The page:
The Art Of Experiencing Art When Jet-Lagged
November 25, 2008
I got back from Europe last Wednesday night. Normally after I travel long distances, I try to give myself a few days to catch up on sleep before hitting the theatres, cinemas and concert halls. Turning up to see a show jet-lagged doesn't do me much good, and it hardly helps the artists or fellow audience members if someone's slouched in their seat and possibly snoring.
But owing to an unfortunate confluence of deadlines and truncated production runs, I've found myself in performance venues every single evening since I returned from my trip, bar one. (All I could manage that night was to slurp some soup and, at 9pm, crawl gratefully into bed.)
Seeing shows on jet-lag isn't ideal, but many culture lovers and professional critics do it anyway. So having lately become rather proficient at the art of experiencing art when my body's internal clock is on the other side of the world, I'd like to share a few tips on how to make it through a performance without doing damage to one's health, upsetting the people on stage or annoying fellow audience members.
1. Call ahead and see if you can get seats near an exit. I say this not because you might want to leave early, but because theatres are pretty dark, and therefore sleep-inducing, places. By sitting near a door where, generally speaking, a little light filters in, you stand a better chance of staying awake.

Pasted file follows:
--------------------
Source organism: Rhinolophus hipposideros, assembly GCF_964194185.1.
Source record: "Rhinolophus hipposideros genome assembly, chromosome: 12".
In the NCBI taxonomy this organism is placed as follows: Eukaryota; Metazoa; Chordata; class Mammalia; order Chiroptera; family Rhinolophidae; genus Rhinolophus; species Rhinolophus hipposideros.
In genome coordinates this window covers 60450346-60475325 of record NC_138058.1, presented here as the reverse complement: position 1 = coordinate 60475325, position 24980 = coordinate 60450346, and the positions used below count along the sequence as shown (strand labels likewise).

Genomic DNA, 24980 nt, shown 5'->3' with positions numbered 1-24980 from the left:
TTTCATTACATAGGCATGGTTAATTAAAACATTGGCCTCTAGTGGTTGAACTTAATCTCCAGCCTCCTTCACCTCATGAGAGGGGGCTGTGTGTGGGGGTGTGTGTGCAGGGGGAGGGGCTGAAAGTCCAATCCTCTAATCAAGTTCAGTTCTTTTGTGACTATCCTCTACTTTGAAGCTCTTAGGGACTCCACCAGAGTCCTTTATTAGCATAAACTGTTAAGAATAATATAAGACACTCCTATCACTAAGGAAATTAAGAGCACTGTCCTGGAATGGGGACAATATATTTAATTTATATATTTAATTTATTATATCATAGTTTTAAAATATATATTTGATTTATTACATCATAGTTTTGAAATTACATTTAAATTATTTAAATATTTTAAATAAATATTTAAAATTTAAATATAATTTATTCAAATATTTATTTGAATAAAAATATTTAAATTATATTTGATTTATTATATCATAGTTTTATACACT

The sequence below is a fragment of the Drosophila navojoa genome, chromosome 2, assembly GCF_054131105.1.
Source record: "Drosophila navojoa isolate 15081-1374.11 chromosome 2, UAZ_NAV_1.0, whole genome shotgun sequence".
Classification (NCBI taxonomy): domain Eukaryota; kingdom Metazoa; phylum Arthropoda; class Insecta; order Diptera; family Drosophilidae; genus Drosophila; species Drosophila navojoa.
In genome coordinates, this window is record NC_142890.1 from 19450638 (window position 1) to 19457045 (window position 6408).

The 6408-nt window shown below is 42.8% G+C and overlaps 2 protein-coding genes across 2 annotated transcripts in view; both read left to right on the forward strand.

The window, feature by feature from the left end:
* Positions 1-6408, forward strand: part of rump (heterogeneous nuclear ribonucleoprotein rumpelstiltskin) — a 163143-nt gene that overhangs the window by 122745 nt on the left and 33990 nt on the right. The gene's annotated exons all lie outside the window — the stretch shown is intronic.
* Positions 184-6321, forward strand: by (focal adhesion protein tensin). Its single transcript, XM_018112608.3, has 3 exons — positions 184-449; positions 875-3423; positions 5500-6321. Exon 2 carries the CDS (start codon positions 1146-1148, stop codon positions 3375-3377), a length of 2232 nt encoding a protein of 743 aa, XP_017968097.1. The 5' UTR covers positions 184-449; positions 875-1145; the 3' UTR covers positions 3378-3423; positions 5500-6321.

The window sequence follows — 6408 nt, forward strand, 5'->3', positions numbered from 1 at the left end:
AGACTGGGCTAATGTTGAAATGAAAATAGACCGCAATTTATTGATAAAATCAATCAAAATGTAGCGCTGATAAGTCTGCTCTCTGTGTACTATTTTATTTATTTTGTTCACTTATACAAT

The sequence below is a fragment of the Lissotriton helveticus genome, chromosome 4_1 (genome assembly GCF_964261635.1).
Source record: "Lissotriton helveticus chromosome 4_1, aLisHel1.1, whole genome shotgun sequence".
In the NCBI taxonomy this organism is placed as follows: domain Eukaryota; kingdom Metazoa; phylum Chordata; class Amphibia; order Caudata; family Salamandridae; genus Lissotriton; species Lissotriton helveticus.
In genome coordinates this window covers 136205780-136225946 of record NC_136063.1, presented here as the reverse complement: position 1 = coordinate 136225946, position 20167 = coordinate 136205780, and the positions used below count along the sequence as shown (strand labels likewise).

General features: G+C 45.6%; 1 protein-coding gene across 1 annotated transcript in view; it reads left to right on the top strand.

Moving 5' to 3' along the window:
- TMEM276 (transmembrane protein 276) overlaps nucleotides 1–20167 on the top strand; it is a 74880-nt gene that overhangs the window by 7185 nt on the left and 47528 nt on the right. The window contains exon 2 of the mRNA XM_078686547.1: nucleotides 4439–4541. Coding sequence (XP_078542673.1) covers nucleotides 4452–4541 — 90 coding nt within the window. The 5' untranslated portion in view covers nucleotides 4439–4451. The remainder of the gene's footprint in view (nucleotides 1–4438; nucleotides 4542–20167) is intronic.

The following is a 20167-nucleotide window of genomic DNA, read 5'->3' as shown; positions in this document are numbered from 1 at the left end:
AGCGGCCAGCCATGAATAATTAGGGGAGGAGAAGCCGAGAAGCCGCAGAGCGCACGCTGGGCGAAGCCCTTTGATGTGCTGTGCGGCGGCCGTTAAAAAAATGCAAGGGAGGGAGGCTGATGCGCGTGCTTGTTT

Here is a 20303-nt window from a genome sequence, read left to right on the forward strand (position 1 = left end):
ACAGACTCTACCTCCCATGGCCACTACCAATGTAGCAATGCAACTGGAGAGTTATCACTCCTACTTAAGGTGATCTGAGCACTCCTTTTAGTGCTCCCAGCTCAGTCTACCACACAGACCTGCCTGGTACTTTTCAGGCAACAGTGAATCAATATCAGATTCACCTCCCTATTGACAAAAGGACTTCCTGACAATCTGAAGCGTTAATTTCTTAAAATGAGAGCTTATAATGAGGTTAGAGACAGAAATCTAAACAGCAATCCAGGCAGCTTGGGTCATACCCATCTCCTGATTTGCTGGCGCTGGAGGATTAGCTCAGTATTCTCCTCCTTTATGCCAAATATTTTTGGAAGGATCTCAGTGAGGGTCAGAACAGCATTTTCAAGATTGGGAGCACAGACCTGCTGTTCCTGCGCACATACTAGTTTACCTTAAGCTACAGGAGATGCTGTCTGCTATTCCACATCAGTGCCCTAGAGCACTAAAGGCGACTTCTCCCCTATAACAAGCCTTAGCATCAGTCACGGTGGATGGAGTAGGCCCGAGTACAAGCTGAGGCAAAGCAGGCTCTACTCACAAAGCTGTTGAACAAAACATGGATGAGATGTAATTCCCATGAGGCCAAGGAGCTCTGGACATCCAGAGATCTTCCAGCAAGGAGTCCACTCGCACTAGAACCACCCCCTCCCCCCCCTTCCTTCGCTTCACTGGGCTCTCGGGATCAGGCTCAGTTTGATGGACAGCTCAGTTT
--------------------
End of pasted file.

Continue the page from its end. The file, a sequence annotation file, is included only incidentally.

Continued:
2. Eat a light meal about an hour beforehand. Don't drink more than one glass of wine. Red wine, in particular, induces zzzz's.
3. Have a cup of coffee or black tea after your meal. Repeat during intermission if necessary.
4. Keep a pencil and paper handy. Even if you don't generally do this when you go to the theatre or there's nothing in particular to write down, try to take notes at least sporadically throughout the show. Staying "active" throughout a performance rather than simply sitting there passively and letting the stuff happening on stage wash over you helps you to keep your eyes open.
5. If your clothes are slightly uncomfortable, you're more likely to stay awake than if they're very loose like pajamas. So wear tight jeans. But not too tight -- you don't want to constrict the blood flow to your legs so much that they go numb and/or you faint.
6. Bring a friend who isn't afraid to poke you if you nod off.